My overall point was this: Christians are not all the same. We’re not supposed to be.
It’s tough. If the Christians you’re surrounded by all act the same way and that’s just not your personality, it can be discouraging. And from the discussions we had yesterday in class, I discovered that it can be especially discouraging for teens. They think, “I’ll never be like that. That’s just not me to do that or say that.”
And so the next types of thoughts are, “Maybe I’m not a Christian.” Their overly hyped-up Christian classmates also inadvertently make them feel inadequate. They attribute the problem to their “level” of Christianity, when in reality it’s more of a personality difference.
I’m not saying anyone needs to “tone it down” or anything- not students or staff. But the kids who aren’t like that need to know that it’s OK. You can still have an awesome relationship with Christ without being so eccentric.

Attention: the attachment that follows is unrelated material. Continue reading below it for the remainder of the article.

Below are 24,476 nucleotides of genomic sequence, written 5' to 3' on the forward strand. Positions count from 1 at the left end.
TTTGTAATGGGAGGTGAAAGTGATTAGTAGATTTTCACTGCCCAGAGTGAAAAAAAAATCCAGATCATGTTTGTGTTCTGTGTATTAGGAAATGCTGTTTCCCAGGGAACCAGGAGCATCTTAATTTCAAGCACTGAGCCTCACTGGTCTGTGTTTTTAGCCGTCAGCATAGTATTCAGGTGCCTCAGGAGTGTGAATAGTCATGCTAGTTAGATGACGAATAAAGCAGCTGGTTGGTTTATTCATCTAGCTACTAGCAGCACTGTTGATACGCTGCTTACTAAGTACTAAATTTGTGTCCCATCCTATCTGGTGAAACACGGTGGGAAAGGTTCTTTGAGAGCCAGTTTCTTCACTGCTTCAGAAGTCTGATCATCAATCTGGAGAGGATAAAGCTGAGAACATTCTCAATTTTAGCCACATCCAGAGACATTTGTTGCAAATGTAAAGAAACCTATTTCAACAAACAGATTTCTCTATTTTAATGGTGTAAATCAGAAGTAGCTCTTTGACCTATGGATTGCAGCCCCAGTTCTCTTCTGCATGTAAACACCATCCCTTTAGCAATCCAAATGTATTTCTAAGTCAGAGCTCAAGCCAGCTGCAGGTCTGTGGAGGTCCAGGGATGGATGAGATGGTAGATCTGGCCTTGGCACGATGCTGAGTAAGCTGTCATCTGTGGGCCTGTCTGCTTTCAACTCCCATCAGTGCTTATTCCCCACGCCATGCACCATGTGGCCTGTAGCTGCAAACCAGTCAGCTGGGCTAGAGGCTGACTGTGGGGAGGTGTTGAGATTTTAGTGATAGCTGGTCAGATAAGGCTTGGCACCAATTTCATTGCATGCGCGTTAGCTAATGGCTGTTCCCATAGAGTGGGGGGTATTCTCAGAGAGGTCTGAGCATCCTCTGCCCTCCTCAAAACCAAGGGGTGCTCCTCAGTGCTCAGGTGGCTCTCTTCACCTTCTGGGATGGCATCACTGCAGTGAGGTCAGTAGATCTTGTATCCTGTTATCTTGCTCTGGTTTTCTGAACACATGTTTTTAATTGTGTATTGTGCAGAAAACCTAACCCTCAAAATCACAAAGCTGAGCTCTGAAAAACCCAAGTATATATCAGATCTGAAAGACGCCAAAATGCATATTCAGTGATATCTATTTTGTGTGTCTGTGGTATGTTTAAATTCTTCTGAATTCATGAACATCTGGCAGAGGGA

I also shared with the students the number one way that I’ve shared Christ with people: love. Simply put, love. Love people. Forgive people. Show grace towards people. Have mercy and compassion for people. Love. Love. Love.
I’ve never had someone say to me, “Natalie, thank you for telling me that I need Jesus. It’s made me want to be a Christian.” But I have had people say, “Thank you for loving me and for loving others as unconditionally as possible. I know this is because you’re a Christian, and that helped lead me to Christ.”
“And over all these virtues put on love, which binds them all together in perfect unity. Let the peace of Christ rule in your hearts, since as members of one body you were called to peace. And be thankful.” Colossians 3:14-15
We’re different. God wanted us to be different. While Christian organizations tend to be flooded with similar personality types, sometimes you need a misfit like myself who can reach out to the people who are different.
Do your thing. Be the person God created you to be. Be a Christian and be YOU. Don’t change your personality to match those of people who appear to be “better.” God loves us all the same!
“I’m not like them” is a legit statement to make about how I feel when I compare myself to most of my co-workers. Thank God for that. If I was exactly like them, I wouldn’t have reached some of the students God used me to reach yesterday. The same goes for them- God has used those people to reach many students this year as well! God uses ALL of us.